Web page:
Sabbath services found the St. Andrews Episcopal Church family worshiping not under the high ceiling of its century-old chapel, but in the connected Parish Hall. The chapel is cold, and expensive to heat in the winter.
So the 25 assembled members came together in the bright, warm space of the connected building on Dixwell Avenue in Newhallville to hear a sermon about happiness.
It was a striking message for a church that at 117 years old has seen its share of pain. But St. Andrew’s remains a family—one that’s stuck together through hard times, and is emerging with a hopeful path to the future.
With folding chairs scooted in close together and one member holding her seven-month-old son, Rev. Tracy Johnson Russell spoke directly to her congregation as if she were speaking to brothers and sisters in the living room of a family home.
“If I was to ask you to tell me what makes you happy this morning, what would your answer be?” the vicar asked. The congregation murmured. “Having enough money to do whatever you want to do? That would sure make me happy.”
Money can’t make you happy, though, one woman called out.
“She knows my sermon,” Russell continued, nodding.
“Indeed, you might be surprised to find out that what Jesus says about happiness is quite different from what you and I might expect.”
Johnson, who’s now 41, took over St. Andrew’s in 2004, looking to push her congregation to a place of healing. St. Andrew’s had witnessed Newhallville’s working-class racial integration transform into segregation and patches of hard-core poverty. In the ‘60s the church suffered a split down racial lines. A new breakaway congregation took the principal of the endowment and more than half the membership.
But the survivors kept coming to church, praying—and, slowly, rebuilding.
“This church has had cyclical loss. And before you can get to this place of hope and trust, there’s a lot of healing that has to happen,” Russell said. “But we’re close to being full again. The things that need to happen are happening.”
A Crippling Split
St. Andrew’s acquired land on Ivy Street and Shelton Avenue in 1893. The congregation was started by a brotherhood out of Christ Church on Broadway.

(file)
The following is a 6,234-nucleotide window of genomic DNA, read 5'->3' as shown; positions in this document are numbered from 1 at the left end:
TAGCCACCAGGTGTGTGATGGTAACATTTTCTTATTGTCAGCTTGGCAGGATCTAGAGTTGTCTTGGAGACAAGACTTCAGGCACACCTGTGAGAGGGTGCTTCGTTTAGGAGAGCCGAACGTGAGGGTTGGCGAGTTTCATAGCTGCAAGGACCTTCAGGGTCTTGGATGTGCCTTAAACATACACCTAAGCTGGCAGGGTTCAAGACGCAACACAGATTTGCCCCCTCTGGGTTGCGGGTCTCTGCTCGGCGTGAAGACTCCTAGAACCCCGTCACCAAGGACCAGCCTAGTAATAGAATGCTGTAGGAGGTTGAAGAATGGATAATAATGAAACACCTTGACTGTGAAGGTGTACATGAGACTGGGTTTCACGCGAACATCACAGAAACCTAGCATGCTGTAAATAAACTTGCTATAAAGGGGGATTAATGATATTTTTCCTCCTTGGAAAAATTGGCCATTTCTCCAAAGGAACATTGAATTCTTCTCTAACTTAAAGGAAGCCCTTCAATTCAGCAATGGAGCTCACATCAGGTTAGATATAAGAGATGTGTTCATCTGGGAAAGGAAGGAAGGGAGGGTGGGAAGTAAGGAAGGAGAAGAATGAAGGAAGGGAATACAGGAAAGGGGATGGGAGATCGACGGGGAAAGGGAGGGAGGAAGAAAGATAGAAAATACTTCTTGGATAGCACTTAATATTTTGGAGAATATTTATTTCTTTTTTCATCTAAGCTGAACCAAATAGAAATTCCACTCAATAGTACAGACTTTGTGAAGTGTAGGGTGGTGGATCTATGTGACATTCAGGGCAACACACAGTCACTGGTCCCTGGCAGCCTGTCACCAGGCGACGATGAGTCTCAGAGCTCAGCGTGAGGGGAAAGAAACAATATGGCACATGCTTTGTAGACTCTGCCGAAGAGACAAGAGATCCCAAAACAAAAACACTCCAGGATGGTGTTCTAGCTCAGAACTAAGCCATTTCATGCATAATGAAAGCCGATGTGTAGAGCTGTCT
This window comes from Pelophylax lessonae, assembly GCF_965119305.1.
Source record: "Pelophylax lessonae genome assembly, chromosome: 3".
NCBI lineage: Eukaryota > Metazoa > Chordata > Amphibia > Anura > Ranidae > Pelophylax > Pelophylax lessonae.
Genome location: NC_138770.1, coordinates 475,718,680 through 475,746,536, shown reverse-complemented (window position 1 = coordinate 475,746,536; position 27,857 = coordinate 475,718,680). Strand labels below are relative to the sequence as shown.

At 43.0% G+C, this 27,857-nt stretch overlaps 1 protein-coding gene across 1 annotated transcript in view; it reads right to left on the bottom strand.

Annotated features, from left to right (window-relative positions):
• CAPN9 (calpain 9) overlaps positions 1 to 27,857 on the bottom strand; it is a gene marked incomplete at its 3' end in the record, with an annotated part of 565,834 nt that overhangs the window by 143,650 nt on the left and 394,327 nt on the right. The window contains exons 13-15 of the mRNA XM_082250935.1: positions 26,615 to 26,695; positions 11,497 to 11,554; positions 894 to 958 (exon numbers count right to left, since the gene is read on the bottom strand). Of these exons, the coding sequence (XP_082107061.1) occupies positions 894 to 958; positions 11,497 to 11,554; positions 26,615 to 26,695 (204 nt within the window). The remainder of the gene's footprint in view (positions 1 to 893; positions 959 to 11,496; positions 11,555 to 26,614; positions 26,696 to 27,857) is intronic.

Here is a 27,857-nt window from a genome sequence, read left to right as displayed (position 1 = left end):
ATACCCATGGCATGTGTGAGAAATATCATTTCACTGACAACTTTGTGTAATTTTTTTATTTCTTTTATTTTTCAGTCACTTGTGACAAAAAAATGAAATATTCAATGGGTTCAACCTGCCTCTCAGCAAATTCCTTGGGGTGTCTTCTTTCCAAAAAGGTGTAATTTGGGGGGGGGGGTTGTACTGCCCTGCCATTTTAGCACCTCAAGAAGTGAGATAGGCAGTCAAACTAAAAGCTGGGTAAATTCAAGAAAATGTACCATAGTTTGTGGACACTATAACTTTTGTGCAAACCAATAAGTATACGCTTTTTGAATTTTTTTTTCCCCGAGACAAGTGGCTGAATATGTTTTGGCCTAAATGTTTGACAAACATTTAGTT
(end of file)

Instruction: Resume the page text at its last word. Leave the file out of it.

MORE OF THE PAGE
It was a largely white parish, and neighborhood, until the ‘60s.
“The membership kind of reflects the neighborhood, in that it was mostly white, middle-class working families,” said Allyson Brundige, an intern at St. Andrews. Brundige, a third-year student at Yale Divinity School, is on the path to be ordained as a minister in the Episcopal Church and works hand in hand with Russell each Sunday. “Then more black families started moving in.”
Over the years, the Newhallville took on yet another face.
“The complexion of the neighborhood changed,” said Joan Jenkins Stewart, a longtime St. Andrews parishioner. “That inspired what some might call ‘white flight.’”
The church split a decade later. “The folks who were not of color in the church decided to leave. It was after a parish meeting—they voted to take the money and move somewhere else.” That was in the mid-‘60s [corrected], Russell said.
The vote was organized without the knowledge of the African-American members of the church. “People who were here at that point will tell you that they just had no clue what was happening in the parish meeting until it was over,” said Russell.
Eighty-three year old Teddi Glover, who’s attended St. Andrews for 65 years now, said some people knew the division was inevitable. “But even still, there was nothing we could have done to stop it. They wanted to go.”
The congregation halved. Those wishing to leave took the money and built a church in Hamden called St. Peter’s on the Hill. St. Peter’s has since merged with another church and is now known as Grace and St. Peter’s.
The current Rector of Grace and St. Peters told the Independent there is no one left at the church who could speak about the split. “Actually,” the Reverend Amanda Gott wrote in an emailed message, “there is no one involved in Grace and St. Peter’s at this time who was a part of St. Andrew’s (or St. Peter’s) at the time of the split.”
As a result of the split and loss of money, St. Andrews became a mission church in the 1970s. That means the diocese pays for one-fourth of church operating expenses, including maintenance, utilities, supplies and salaries. For a while, Russell said, St. Peter’s also gave a small monthly allowance, around $200.
Teddi Glover said the split had an upside. “We came to better reflect the neighborhood,” she said. “And we became more of a real, community outreach church.”
The church had upwards of 100 members before the separation. Now, the family holds steady at around 35-40.
Since the split, St. Andrew’s hasn’t been able to afford the salary of a full-time priest. Russell technically works part-time but says she’s a “full-time presence.” She graduated from Yale Divinity School in 1995, was ordained in 2003 and took over St. Andrew’s in 2004 after having interned there during divinity school. Until 2009, Russell taught full-time at Riverside Education Academy, while leading the church. She’s the first African-American woman to lead St. Andrews. She has resigned from teaching and now devotes her full attention to St. Andrews. “I wanted to be more involved in the community.”
A Neighborhood Beacon
Russell walked away from parish hall after the Sunday service, clicking along the sidewalk in black-heeled boots. Then she lifted her hand above her head and beeped her church.
“For the first month after I started here, someone broke into the church every night. Every single night. To sleep there, or to take stuff, you know.”